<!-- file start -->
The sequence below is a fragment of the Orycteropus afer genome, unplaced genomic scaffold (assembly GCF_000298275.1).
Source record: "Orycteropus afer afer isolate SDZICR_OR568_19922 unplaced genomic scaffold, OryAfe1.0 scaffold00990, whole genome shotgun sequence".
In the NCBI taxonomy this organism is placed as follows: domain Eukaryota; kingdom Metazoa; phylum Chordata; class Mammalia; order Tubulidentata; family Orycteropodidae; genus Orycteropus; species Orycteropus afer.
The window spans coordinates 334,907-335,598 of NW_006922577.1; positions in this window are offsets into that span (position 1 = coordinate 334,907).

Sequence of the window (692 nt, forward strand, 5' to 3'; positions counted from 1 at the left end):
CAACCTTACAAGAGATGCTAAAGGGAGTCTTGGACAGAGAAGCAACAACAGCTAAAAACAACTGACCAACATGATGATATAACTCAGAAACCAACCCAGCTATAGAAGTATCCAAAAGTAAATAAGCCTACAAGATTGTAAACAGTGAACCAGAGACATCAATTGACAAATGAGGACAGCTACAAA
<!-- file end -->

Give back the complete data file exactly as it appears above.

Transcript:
The sequence below is a fragment of the Orycteropus afer genome, unplaced genomic scaffold (assembly GCF_000298275.1).
Source record: "Orycteropus afer afer isolate SDZICR_OR568_19922 unplaced genomic scaffold, OryAfe1.0 scaffold00990, whole genome shotgun sequence".
In the NCBI taxonomy this organism is placed as follows: domain Eukaryota; kingdom Metazoa; phylum Chordata; class Mammalia; order Tubulidentata; family Orycteropodidae; genus Orycteropus; species Orycteropus afer.
The window spans coordinates 334,907-335,598 of NW_006922577.1; positions in this window are offsets into that span (position 1 = coordinate 334,907).

Sequence of the window (692 nt, forward strand, 5' to 3'; positions counted from 1 at the left end):
CAACCTTACAAGAGATGCTAAAGGGAGTCTTGGACAGAGAAGCAACAACAGCTAAAAACAACTGACCAACATGATGATATAACTCAGAAACCAACCCAGCTATAGAAGTATCCAAAAGTAAATAAGCCTACAAGATTGTAAACAGTGAACCAGAGACATCAATTGACAAATGAGGACAGCTACAAA